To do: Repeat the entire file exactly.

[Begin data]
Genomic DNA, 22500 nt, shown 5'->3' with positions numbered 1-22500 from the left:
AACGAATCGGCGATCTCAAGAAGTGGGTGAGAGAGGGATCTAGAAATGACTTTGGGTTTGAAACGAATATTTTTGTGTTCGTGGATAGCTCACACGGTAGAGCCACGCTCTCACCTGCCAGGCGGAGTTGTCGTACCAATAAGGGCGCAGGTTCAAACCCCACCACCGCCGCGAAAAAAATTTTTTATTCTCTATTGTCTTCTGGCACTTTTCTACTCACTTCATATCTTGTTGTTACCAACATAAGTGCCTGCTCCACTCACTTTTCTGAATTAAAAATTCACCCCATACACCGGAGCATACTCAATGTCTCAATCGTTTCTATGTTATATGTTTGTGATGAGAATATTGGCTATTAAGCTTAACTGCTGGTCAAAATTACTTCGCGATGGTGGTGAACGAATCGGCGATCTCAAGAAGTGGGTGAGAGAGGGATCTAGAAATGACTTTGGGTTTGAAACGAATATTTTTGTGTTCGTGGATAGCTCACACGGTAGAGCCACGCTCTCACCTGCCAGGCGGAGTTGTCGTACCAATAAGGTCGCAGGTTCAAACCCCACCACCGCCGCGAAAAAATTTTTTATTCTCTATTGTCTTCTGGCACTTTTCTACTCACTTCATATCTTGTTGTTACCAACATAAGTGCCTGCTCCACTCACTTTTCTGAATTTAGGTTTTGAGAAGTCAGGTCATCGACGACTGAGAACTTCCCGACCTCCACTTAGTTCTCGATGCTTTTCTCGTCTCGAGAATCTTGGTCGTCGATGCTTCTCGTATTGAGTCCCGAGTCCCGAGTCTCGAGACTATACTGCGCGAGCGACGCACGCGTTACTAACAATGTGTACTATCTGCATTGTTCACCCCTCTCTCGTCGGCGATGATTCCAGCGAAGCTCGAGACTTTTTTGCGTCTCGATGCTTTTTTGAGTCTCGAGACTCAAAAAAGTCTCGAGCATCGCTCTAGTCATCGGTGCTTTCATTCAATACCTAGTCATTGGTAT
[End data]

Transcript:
Genomic DNA, 22500 nt, shown 5'->3' with positions numbered 1-22500 from the left:
AACGAATCGGCGATCTCAAGAAGTGGGTGAGAGAGGGATCTAGAAATGACTTTGGGTTTGAAACGAATATTTTTGTGTTCGTGGATAGCTCACACGGTAGAGCCACGCTCTCACCTGCCAGGCGGAGTTGTCGTACCAATAAGGGCGCAGGTTCAAACCCCACCACCGCCGCGAAAAAAATTTTTTATTCTCTATTGTCTTCTGGCACTTTTCTACTCACTTCATATCTTGTTGTTACCAACATAAGTGCCTGCTCCACTCACTTTTCTGAATTAAAAATTCACCCCATACACCGGAGCATACTCAATGTCTCAATCGTTTCTATGTTATATGTTTGTGATGAGAATATTGGCTATTAAGCTTAACTGCTGGTCAAAATTACTTCGCGATGGTGGTGAACGAATCGGCGATCTCAAGAAGTGGGTGAGAGAGGGATCTAGAAATGACTTTGGGTTTGAAACGAATATTTTTGTGTTCGTGGATAGCTCACACGGTAGAGCCACGCTCTCACCTGCCAGGCGGAGTTGTCGTACCAATAAGGTCGCAGGTTCAAACCCCACCACCGCCGCGAAAAAATTTTTTATTCTCTATTGTCTTCTGGCACTTTTCTACTCACTTCATATCTTGTTGTTACCAACATAAGTGCCTGCTCCACTCACTTTTCTGAATTTAGGTTTTGAGAAGTCAGGTCATCGACGACTGAGAACTTCCCGACCTCCACTTAGTTCTCGATGCTTTTCTCGTCTCGAGAATCTTGGTCGTCGATGCTTCTCGTATTGAGTCCCGAGTCCCGAGTCTCGAGACTATACTGCGCGAGCGACGCACGCGTTACTAACAATGTGTACTATCTGCATTGTTCACCCCTCTCTCGTCGGCGATGATTCCAGCGAAGCTCGAGACTTTTTTGCGTCTCGATGCTTTTTTGAGTCTCGAGACTCAAAAAAGTCTCGAGCATCGCTCTAGTCATCGGTGCTTTCATTCAATACCTAGTCATTGGTAT